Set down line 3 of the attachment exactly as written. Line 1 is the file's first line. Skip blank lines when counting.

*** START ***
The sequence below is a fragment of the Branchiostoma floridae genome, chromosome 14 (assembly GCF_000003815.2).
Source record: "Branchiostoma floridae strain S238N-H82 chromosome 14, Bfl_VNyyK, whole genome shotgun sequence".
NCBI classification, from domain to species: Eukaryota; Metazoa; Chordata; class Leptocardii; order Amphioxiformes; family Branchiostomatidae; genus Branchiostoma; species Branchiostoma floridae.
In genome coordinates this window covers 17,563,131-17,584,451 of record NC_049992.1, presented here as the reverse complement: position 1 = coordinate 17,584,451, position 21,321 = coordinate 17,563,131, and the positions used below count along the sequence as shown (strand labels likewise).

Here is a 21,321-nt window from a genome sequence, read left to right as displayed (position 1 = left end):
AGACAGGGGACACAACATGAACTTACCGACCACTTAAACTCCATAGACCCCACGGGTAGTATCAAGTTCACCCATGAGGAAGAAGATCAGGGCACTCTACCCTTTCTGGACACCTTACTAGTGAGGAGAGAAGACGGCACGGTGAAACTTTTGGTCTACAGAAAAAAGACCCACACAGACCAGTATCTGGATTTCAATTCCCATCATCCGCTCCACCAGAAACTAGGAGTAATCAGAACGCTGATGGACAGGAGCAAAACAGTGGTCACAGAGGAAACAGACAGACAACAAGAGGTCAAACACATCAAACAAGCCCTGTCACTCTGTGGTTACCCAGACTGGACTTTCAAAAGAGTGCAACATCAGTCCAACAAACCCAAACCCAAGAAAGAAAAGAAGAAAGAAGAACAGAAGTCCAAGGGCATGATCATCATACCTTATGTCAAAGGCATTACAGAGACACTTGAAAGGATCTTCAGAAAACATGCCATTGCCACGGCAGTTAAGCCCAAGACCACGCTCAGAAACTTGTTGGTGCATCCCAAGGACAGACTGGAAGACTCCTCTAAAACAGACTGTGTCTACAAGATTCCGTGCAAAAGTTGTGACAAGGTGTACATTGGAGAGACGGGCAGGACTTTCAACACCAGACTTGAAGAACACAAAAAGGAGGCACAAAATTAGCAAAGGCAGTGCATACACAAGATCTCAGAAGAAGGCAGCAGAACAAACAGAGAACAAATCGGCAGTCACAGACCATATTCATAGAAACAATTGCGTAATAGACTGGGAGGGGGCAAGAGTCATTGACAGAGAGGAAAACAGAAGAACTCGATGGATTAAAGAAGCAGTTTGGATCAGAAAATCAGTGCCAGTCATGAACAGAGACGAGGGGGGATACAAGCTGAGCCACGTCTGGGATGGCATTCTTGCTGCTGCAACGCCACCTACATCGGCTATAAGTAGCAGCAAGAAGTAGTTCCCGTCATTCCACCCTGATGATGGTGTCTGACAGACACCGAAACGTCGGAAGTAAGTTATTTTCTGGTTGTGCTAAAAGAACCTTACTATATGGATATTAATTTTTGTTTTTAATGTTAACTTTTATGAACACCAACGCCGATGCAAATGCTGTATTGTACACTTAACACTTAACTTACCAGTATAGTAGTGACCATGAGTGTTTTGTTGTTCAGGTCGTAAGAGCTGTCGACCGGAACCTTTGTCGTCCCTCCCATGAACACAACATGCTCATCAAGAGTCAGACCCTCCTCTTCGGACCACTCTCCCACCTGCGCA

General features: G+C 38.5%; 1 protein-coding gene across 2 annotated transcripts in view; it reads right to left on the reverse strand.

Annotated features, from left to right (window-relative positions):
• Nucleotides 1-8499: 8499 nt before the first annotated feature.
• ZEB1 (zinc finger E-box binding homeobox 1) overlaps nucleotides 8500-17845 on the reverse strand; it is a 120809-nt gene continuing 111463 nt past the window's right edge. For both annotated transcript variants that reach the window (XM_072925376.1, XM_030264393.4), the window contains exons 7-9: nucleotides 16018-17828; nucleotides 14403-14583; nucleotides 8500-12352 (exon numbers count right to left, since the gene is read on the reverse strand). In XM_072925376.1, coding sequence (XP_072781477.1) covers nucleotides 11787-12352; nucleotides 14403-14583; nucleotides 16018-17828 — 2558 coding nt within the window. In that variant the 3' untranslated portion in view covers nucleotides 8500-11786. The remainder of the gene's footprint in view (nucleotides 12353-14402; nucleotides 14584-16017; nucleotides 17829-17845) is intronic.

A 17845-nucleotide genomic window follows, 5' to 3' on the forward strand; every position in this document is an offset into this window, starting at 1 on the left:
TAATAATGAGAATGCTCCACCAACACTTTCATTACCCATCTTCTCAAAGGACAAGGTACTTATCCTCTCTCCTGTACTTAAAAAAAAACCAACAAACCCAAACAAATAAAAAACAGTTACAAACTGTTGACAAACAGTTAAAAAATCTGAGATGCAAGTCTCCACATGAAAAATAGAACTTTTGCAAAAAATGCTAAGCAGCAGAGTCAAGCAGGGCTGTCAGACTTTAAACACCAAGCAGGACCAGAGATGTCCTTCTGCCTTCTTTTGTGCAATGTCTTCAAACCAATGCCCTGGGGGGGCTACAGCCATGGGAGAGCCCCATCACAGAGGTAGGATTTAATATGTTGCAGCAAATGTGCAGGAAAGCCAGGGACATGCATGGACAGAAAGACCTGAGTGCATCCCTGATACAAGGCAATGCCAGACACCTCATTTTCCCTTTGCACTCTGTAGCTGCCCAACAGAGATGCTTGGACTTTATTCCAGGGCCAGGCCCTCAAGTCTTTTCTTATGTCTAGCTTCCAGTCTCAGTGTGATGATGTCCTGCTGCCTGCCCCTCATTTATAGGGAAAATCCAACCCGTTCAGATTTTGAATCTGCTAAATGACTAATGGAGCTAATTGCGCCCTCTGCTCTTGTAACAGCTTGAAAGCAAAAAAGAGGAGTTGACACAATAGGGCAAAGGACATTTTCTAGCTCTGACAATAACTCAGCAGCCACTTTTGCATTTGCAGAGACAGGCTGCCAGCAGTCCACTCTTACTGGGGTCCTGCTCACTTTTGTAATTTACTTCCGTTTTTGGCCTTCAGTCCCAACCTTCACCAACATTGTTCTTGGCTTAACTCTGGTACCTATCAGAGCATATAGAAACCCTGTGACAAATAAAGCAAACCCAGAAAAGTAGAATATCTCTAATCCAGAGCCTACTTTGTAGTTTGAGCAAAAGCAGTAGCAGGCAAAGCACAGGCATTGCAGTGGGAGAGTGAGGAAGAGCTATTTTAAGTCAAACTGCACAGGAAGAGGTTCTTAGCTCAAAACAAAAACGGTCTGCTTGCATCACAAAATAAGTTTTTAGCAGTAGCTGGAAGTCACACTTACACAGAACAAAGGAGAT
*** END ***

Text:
NCBI classification, from domain to species: Eukaryota; Metazoa; Chordata; class Leptocardii; order Amphioxiformes; family Branchiostomatidae; genus Branchiostoma; species Branchiostoma floridae.